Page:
Esprit: Life and Death of a Wolf Pup

 

3-5-ForJudges1_Page_01So few Mexican wolf pups.  And now we have lost another one.

Earlier this month I wrote about the nine pups born in 2015 and given names in this year’s contest.  (Last year there were seventeen named pups.)  Born in April or May a year ago, the pups, now juveniles, are almost full grown and are old enough to venture out on their own, sometimes for short jaunts away from the pack, other times to pair up and start a new family.

Just as I sat down to start this post about the lives of those young wolves, the monthly update* for March landed in my inbox.  I scrolled to the end of the report hoping there were no mortalities, but found instead the sad news that the Marble Pack pup, fp1442—named Esprit, had died.  The report provided no details, but said her death was under investigation.

The young female had still been traveling with her pack which consisted of her father and one male sibling.  Her mother (AF1340) died earlier in the year when she was captured  during the annual count.

According to Wolves: Behavior, Ecology, and Conservation  (edited by L. David Mech and Luigi Boitani) at this age juvenile wolves are honing their hunting skills while traveling with their families.  They usually leave their natal packs between the ages of 9 and 36 months— when exactly that occurs is a function of “the complex and often subtle interactions within each family.”

Once the Marble Pack lost their alpha female they became a “disrupted family.”  Although this is not uncommon with  field studies pointing to ” . . . much turnover in packs and populations” due to dispersal of juveniles and “deaths from disease, fights with neighboring packs, and hunting by humans,” the Mexican gray wolf population has had an especially conflicted relationship with the human population in its home range.  Over the course of seventeen years (1998-2014) and 111 investigated wolf deaths, 55% were caused by illegal shooting and trapping and another 14% from vehicle collisions.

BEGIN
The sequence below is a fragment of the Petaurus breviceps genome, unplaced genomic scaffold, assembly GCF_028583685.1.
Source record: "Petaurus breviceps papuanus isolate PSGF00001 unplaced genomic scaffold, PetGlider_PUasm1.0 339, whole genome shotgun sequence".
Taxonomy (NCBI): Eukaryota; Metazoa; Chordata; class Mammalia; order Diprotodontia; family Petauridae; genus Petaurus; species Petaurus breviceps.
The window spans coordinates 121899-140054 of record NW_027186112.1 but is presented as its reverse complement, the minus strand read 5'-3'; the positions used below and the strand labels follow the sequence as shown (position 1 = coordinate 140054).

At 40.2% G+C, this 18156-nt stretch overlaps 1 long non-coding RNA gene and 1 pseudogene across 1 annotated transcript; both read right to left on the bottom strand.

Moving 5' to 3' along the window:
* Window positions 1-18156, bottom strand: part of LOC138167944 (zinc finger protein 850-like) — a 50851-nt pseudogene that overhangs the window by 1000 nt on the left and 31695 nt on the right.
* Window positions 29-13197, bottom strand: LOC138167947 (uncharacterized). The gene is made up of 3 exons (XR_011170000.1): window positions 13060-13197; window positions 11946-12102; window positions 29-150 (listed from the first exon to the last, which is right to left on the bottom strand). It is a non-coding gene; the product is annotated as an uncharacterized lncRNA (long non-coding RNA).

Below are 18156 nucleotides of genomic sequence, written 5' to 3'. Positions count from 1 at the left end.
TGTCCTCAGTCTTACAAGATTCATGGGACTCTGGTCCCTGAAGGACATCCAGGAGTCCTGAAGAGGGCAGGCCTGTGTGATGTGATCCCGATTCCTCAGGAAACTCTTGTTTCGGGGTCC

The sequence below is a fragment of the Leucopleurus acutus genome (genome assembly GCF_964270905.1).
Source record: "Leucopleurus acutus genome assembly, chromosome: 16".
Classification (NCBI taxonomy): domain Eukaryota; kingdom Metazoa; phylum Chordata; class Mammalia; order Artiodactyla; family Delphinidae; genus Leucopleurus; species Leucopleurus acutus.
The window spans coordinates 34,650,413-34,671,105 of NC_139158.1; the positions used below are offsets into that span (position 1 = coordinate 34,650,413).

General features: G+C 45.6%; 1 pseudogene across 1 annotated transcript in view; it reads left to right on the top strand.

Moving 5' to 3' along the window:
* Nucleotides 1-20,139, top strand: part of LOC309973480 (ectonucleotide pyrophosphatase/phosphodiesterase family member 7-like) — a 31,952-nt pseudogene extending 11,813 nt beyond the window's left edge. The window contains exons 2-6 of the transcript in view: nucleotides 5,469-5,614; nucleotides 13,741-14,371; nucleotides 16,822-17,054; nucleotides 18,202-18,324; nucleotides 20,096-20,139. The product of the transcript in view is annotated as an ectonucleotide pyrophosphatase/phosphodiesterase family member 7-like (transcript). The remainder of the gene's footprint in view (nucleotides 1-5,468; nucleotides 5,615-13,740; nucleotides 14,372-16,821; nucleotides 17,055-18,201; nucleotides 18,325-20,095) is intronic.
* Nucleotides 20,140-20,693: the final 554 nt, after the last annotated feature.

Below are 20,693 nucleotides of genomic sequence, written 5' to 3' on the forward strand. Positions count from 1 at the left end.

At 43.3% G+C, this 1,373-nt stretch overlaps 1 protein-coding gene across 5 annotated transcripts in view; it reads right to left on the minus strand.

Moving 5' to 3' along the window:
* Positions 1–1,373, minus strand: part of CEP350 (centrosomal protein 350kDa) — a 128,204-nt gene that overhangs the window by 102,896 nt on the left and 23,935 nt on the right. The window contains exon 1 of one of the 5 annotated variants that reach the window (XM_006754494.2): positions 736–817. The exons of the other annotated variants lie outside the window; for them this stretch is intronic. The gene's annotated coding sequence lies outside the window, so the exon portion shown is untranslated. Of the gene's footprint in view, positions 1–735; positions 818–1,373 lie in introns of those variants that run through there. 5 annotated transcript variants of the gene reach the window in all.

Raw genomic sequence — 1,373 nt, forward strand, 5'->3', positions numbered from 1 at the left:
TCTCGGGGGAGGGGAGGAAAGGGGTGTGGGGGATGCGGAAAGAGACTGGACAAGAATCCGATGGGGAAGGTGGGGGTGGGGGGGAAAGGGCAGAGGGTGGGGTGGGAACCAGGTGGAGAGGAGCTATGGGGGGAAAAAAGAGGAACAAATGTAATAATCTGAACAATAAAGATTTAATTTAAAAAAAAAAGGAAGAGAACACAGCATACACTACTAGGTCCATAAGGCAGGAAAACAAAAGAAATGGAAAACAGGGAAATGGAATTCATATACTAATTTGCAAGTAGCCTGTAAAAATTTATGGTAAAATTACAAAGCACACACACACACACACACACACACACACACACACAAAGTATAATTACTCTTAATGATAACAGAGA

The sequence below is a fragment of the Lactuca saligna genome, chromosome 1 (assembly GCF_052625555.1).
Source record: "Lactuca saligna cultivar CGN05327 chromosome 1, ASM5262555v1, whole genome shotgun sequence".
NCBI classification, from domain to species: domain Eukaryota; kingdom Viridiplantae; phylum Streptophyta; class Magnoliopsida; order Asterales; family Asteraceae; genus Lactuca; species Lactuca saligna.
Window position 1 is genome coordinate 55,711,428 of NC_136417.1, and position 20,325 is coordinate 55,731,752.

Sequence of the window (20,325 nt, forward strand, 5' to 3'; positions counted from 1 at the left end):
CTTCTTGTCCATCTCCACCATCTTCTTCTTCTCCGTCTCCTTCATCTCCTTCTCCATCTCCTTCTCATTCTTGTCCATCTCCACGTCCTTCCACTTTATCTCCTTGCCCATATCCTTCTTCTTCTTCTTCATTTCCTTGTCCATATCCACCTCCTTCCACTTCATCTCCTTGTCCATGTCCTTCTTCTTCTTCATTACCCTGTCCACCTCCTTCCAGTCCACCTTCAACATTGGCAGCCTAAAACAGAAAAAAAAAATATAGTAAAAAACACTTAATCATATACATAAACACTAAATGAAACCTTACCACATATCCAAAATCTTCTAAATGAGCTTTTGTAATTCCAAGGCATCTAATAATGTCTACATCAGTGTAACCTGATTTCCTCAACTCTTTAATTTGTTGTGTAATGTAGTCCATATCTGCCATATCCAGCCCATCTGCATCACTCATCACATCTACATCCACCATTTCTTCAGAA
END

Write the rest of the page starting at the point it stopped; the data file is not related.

To increase the numbers and the genetic diversity of the wild population the U.S. Fish and Wildlife Service plans to introduce more captive wolves and pups in Arizona and New Mexico this year.  With the population numbering 97 at the end of 2015, down from a high of 110 in 2014, they should implement their plan sooner than later.

********************************************************************************************************To find FWS press releases, monthly monitoring reports, and annual progress reports go to The Mexican Wolf Recovery Program.  For more information and tips on ways to take action on behalf of wolves go to mexicanwolves.org

 

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